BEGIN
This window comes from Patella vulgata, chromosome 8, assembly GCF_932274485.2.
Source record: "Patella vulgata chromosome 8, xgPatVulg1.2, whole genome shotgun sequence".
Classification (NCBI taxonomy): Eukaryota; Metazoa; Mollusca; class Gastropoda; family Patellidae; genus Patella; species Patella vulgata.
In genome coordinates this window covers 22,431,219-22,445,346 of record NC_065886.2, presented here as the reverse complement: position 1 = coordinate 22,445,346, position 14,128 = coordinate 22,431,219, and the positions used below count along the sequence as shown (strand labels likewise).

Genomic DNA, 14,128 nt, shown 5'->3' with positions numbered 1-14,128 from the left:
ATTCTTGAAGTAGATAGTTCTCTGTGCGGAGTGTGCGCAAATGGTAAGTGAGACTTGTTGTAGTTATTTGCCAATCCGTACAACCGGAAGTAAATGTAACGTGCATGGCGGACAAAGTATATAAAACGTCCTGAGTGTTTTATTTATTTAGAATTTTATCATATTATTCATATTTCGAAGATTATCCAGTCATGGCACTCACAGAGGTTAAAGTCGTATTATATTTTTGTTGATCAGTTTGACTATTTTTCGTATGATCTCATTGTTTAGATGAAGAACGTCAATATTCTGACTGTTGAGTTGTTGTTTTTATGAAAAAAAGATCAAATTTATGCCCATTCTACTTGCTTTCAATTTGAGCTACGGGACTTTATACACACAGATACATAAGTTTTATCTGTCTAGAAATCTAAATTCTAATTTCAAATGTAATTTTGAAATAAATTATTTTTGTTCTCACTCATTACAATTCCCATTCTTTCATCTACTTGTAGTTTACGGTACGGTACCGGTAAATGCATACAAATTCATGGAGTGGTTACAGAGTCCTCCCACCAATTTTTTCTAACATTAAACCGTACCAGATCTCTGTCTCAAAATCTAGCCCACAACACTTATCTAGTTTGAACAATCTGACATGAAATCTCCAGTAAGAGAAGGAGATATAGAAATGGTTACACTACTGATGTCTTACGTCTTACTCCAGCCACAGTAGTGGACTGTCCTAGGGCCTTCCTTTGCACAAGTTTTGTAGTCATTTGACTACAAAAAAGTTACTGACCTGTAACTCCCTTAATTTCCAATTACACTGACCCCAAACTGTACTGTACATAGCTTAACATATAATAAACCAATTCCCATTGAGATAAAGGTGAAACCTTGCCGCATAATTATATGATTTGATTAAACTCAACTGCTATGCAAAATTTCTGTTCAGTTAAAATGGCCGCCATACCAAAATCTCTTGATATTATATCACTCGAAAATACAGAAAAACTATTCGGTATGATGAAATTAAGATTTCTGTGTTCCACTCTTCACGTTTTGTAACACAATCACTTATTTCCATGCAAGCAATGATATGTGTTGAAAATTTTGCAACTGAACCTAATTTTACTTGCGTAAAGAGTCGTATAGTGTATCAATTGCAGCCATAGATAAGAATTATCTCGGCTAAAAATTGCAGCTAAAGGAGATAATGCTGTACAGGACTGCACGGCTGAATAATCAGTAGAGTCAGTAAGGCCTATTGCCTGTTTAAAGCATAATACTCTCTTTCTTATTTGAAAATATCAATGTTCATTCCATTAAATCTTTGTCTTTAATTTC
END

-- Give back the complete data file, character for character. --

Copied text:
This window comes from Patella vulgata, chromosome 8, assembly GCF_932274485.2.
Source record: "Patella vulgata chromosome 8, xgPatVulg1.2, whole genome shotgun sequence".
Classification (NCBI taxonomy): Eukaryota; Metazoa; Mollusca; class Gastropoda; family Patellidae; genus Patella; species Patella vulgata.
In genome coordinates this window covers 22,431,219-22,445,346 of record NC_065886.2, presented here as the reverse complement: position 1 = coordinate 22,445,346, position 14,128 = coordinate 22,431,219, and the positions used below count along the sequence as shown (strand labels likewise).

Genomic DNA, 14,128 nt, shown 5'->3' with positions numbered 1-14,128 from the left:
ATTCTTGAAGTAGATAGTTCTCTGTGCGGAGTGTGCGCAAATGGTAAGTGAGACTTGTTGTAGTTATTTGCCAATCCGTACAACCGGAAGTAAATGTAACGTGCATGGCGGACAAAGTATATAAAACGTCCTGAGTGTTTTATTTATTTAGAATTTTATCATATTATTCATATTTCGAAGATTATCCAGTCATGGCACTCACAGAGGTTAAAGTCGTATTATATTTTTGTTGATCAGTTTGACTATTTTTCGTATGATCTCATTGTTTAGATGAAGAACGTCAATATTCTGACTGTTGAGTTGTTGTTTTTATGAAAAAAAGATCAAATTTATGCCCATTCTACTTGCTTTCAATTTGAGCTACGGGACTTTATACACACAGATACATAAGTTTTATCTGTCTAGAAATCTAAATTCTAATTTCAAATGTAATTTTGAAATAAATTATTTTTGTTCTCACTCATTACAATTCCCATTCTTTCATCTACTTGTAGTTTACGGTACGGTACCGGTAAATGCATACAAATTCATGGAGTGGTTACAGAGTCCTCCCACCAATTTTTTCTAACATTAAACCGTACCAGATCTCTGTCTCAAAATCTAGCCCACAACACTTATCTAGTTTGAACAATCTGACATGAAATCTCCAGTAAGAGAAGGAGATATAGAAATGGTTACACTACTGATGTCTTACGTCTTACTCCAGCCACAGTAGTGGACTGTCCTAGGGCCTTCCTTTGCACAAGTTTTGTAGTCATTTGACTACAAAAAAGTTACTGACCTGTAACTCCCTTAATTTCCAATTACACTGACCCCAAACTGTACTGTACATAGCTTAACATATAATAAACCAATTCCCATTGAGATAAAGGTGAAACCTTGCCGCATAATTATATGATTTGATTAAACTCAACTGCTATGCAAAATTTCTGTTCAGTTAAAATGGCCGCCATACCAAAATCTCTTGATATTATATCACTCGAAAATACAGAAAAACTATTCGGTATGATGAAATTAAGATTTCTGTGTTCCACTCTTCACGTTTTGTAACACAATCACTTATTTCCATGCAAGCAATGATATGTGTTGAAAATTTTGCAACTGAACCTAATTTTACTTGCGTAAAGAGTCGTATAGTGTATCAATTGCAGCCATAGATAAGAATTATCTCGGCTAAAAATTGCAGCTAAAGGAGATAATGCTGTACAGGACTGCACGGCTGAATAATCAGTAGAGTCAGTAAGGCCTATTGCCTGTTTAAAGCATAATACTCTCTTTCTTATTTGAAAATATCAATGTTCATTCCATTAAATCTTTGTCTTTAATTTC